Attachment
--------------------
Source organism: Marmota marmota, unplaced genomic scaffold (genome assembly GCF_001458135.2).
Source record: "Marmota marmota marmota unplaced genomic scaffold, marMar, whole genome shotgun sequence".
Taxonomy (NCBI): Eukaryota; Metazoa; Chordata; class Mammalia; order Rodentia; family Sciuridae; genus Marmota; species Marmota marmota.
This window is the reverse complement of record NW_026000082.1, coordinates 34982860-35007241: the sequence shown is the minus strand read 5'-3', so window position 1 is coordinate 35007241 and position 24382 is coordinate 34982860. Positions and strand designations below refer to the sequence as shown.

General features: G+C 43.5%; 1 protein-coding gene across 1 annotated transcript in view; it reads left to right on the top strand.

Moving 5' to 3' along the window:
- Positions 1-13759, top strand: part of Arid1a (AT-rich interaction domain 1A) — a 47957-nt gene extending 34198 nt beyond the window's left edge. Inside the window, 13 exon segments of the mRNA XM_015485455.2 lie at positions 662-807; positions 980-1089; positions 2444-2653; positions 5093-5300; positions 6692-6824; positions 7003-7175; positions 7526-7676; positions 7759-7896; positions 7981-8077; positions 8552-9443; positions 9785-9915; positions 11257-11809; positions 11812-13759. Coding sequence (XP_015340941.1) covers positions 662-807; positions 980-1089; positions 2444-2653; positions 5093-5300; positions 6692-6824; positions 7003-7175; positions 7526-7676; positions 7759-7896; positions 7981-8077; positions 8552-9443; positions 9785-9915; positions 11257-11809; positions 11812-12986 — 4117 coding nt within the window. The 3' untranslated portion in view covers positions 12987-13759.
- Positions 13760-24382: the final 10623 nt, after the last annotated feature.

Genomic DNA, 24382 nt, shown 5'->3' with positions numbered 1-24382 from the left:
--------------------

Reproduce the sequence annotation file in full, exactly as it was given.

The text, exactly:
Source organism: Marmota marmota, unplaced genomic scaffold (genome assembly GCF_001458135.2).
Source record: "Marmota marmota marmota unplaced genomic scaffold, marMar, whole genome shotgun sequence".
Taxonomy (NCBI): Eukaryota; Metazoa; Chordata; class Mammalia; order Rodentia; family Sciuridae; genus Marmota; species Marmota marmota.
This window is the reverse complement of record NW_026000082.1, coordinates 34982860-35007241: the sequence shown is the minus strand read 5'-3', so window position 1 is coordinate 35007241 and position 24382 is coordinate 34982860. Positions and strand designations below refer to the sequence as shown.

General features: G+C 43.5%; 1 protein-coding gene across 1 annotated transcript in view; it reads left to right on the top strand.

Moving 5' to 3' along the window:
- Positions 1-13759, top strand: part of Arid1a (AT-rich interaction domain 1A) — a 47957-nt gene extending 34198 nt beyond the window's left edge. Inside the window, 13 exon segments of the mRNA XM_015485455.2 lie at positions 662-807; positions 980-1089; positions 2444-2653; positions 5093-5300; positions 6692-6824; positions 7003-7175; positions 7526-7676; positions 7759-7896; positions 7981-8077; positions 8552-9443; positions 9785-9915; positions 11257-11809; positions 11812-13759. Coding sequence (XP_015340941.1) covers positions 662-807; positions 980-1089; positions 2444-2653; positions 5093-5300; positions 6692-6824; positions 7003-7175; positions 7526-7676; positions 7759-7896; positions 7981-8077; positions 8552-9443; positions 9785-9915; positions 11257-11809; positions 11812-12986 — 4117 coding nt within the window. The 3' untranslated portion in view covers positions 12987-13759.
- Positions 13760-24382: the final 10623 nt, after the last annotated feature.

Genomic DNA, 24382 nt, shown 5'->3' with positions numbered 1-24382 from the left: